Pharmageddon is just the most recent example of PBMs in the news. PBMs have often come under fire in recent years for their role in the rising cost of prescription drugs. Critics allege that PBMs’ payment structures incentivize them to negotiate higher drug prices, higher rebates (which they often keep portions of), and lower reimbursements. Consumer complaints, as reflected in the CMS and FTC press releases and letters, also include accusations that PBMs are restricting patient access to necessary drugs through their formularies.

All in all, PBMs – whether they deserve it or not – are gaining a reputation for not acting in the health plan sponsors’, beneficiaries’, or pharmacies’ best interests. While it remains to be seen what action, if any, government organizations and states will take to address the issue, the headlines won’t be going away any time soon.

What’s next for PBMs

PBMs, and specifically the largest three that control nearly the entire market, aren’t going anywhere. And that’s a good thing in some ways, since their sudden disappearance would inevitably cause chaos for the over 270 million Americans using health plans to access prescription drugs.

On the other hand, increased pressure from consumers has prompted federal agencies and legislators to start working on a way to ease the rising costs of and decreasing access to medically necessary drugs. PBMs may be here to stay, but the shape they’ll take in the future with potential new regulations coming down the pike isn’t set in stone.

As of this writing, there are at least eight congressional bills in various stages of committee and advancement that attempt to legislate PBMs. The major elements that these bills include, in various mix-and-match configurations are:

  • Reporting requirements: To address a major criticism that PBMs are opaque in their dealings, new transparency reporting requirements would mean PBMs have to disclose information on their negotiations with drug manufacturers, how they create formularies, and other information about pricing and rebates.
  • Eliminating spread pricing: It’s common today for PBMs to negotiate higher reimbursements for themselves from health plans than what they then reimburse to This practice, known as spread pricing, lets PBMs keep the difference (the spread) between what they bring in and pay out and can lead to health plans and their members paying higher drug prices.
  • Rebate passthrough: PBMs use their large purchasing power to negotiate rebates with pharmaceutical companies that are intended to lower a health plan sponsor’s net cost. Often, the PBM passes along only a percentage of these rebates to the plan sponsor and keeps a portion as profit. Proposed legislation would make it so PBMs must pass through the entire rebate to the health plan sponsor, which should benefit employers (health plan sponsors) and employees (health plan members).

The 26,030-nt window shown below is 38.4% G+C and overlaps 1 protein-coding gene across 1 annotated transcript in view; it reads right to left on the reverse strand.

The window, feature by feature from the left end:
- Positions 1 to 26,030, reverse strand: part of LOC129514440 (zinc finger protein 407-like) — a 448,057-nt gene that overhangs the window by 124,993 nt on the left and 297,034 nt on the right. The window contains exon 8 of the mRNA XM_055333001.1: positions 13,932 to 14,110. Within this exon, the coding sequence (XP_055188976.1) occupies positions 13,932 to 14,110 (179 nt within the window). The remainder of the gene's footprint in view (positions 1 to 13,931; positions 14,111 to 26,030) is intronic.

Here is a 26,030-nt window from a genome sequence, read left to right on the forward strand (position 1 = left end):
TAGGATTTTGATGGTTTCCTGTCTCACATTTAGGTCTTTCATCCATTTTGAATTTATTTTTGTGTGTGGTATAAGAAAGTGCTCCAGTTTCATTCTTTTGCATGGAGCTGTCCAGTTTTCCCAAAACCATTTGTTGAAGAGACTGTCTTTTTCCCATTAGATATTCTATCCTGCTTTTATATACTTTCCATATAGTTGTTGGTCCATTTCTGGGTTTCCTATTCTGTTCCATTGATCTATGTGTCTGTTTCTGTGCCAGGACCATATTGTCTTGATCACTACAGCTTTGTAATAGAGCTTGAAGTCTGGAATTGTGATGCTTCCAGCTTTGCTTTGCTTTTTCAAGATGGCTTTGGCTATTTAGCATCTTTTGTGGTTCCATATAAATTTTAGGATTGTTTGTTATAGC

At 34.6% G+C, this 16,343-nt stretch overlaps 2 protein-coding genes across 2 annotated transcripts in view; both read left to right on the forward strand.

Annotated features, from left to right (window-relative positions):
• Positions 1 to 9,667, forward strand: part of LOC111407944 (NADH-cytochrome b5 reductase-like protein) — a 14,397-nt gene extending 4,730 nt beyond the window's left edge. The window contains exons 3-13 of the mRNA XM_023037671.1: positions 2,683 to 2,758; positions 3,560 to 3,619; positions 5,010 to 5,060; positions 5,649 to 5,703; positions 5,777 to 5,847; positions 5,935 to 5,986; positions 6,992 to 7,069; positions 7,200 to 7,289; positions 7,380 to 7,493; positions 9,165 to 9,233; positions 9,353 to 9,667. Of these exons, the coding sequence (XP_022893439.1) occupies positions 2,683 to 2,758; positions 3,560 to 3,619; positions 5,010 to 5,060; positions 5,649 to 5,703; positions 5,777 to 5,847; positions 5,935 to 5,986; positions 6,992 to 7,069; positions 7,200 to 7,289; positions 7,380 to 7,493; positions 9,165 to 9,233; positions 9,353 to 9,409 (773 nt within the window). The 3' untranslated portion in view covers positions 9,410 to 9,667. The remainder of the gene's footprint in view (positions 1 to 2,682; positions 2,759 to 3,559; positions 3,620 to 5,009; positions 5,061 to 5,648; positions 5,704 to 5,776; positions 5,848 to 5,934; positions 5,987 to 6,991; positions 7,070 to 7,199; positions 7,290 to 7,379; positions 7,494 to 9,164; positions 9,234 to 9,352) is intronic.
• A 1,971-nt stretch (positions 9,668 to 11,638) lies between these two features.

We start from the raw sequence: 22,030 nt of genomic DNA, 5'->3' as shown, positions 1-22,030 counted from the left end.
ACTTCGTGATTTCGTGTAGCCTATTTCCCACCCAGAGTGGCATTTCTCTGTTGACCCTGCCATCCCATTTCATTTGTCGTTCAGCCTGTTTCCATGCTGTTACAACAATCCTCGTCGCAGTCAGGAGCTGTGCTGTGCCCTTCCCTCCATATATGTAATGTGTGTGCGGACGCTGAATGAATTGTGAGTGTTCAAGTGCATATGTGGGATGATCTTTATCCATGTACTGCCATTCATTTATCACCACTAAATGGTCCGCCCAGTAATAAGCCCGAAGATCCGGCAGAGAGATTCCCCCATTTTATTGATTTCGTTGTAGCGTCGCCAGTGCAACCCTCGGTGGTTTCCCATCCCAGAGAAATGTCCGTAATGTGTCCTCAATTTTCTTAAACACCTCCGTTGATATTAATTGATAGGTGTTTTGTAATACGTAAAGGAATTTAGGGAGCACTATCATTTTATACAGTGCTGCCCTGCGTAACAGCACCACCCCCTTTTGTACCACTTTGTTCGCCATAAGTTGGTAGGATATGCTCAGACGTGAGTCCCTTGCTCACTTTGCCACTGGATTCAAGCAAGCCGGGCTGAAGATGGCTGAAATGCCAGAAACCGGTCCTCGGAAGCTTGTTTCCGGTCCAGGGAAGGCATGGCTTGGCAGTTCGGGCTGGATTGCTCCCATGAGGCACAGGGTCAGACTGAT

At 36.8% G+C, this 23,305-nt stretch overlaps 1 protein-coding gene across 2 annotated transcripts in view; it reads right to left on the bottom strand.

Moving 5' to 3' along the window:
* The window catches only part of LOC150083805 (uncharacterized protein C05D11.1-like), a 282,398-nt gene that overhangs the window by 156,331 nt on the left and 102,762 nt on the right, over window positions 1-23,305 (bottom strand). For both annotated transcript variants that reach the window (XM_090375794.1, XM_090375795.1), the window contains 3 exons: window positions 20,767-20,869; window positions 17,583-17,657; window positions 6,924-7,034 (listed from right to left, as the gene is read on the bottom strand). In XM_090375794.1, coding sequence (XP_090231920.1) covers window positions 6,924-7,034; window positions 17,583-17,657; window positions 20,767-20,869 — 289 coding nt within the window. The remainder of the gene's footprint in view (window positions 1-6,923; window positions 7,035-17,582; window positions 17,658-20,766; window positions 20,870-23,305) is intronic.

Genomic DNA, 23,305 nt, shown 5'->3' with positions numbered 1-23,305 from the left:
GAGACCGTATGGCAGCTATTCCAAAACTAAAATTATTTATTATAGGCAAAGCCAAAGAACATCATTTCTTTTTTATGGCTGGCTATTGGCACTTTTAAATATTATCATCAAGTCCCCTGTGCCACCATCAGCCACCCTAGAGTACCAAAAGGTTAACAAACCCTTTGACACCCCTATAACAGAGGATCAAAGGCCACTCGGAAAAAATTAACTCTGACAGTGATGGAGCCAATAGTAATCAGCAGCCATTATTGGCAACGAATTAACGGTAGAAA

• Reducing consumer costs: Despite the real cost savings that PBMs negotiate for themselves and their customers (health plan sponsors), the insured health plan members may not benefit because the prices they pay are based on a drug’s list price before discounts and rebates. Proposed legislation hopes to change this by tying the consumer’s cost to the net price of the drug.
  • Changing PBM compensation structures: As long as PBMs get paid based on how much prescription drugs cost, it creates an incentive to maintain higher prices and to keep portions of the manufacturer rebates. New laws propose a new fee-for-service model to take away the incentive for PBMs to earn a profit by passing higher costs to health plan sponsors and patients.

While nothing has made it into law yet, PBMs are certainly on lawmakers’ minds as drug costs for consumers on government-sponsored and private healthcare plans just keep going up. With any luck, the future of PBMs will be one that’s both fair and profitable for these vital players in the healthcare distribution channel and to the consumers who rely on life-saving medications.

Need more regulatory updates?

If you’re a regulatory and compliance news junkie, make sure to check out our Regulatory Roundup, an ongoing collection of insurance and financial industry regulations, changes, and updates.